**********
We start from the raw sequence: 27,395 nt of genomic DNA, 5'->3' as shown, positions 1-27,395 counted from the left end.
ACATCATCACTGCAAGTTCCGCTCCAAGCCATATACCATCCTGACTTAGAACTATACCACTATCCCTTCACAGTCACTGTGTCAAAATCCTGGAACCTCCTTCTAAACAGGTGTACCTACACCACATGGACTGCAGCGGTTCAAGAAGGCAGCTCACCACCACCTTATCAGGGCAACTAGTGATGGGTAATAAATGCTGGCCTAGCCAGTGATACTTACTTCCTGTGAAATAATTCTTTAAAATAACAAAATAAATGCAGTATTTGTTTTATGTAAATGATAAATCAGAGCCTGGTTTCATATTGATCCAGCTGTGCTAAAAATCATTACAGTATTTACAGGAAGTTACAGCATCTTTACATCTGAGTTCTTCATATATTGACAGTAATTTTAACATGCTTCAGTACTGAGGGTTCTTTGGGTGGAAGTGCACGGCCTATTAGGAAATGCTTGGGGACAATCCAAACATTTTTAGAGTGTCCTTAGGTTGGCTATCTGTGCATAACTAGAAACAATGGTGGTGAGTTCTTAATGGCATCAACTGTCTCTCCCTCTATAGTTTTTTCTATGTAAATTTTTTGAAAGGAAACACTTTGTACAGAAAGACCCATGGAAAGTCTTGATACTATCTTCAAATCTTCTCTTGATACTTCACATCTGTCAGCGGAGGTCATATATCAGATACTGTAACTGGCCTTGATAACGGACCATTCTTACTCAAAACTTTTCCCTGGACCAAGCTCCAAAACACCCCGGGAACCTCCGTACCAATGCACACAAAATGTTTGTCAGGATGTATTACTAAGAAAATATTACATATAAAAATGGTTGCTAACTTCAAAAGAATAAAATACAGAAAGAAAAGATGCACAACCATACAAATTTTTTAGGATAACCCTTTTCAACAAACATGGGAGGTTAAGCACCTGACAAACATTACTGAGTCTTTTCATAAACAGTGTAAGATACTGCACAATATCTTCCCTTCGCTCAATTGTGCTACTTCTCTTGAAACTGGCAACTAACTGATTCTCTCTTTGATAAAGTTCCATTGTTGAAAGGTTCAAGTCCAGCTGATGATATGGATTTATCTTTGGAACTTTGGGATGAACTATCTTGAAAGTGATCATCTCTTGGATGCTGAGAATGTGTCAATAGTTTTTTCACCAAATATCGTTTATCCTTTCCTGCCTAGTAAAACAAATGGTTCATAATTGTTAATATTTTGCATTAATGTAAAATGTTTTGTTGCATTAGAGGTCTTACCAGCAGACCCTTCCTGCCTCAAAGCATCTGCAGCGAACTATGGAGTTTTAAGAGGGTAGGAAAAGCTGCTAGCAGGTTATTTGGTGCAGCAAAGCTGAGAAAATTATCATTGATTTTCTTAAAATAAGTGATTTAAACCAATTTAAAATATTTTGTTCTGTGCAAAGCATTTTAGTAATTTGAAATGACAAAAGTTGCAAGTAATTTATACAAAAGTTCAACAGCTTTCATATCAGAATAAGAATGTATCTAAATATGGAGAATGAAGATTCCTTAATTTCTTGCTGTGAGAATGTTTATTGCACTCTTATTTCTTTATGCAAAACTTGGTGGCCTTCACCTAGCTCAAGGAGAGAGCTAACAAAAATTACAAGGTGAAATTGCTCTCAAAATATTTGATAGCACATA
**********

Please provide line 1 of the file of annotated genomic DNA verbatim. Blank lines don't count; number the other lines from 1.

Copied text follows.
We start from the raw sequence: 27,395 nt of genomic DNA, 5'->3' as shown, positions 1-27,395 counted from the left end.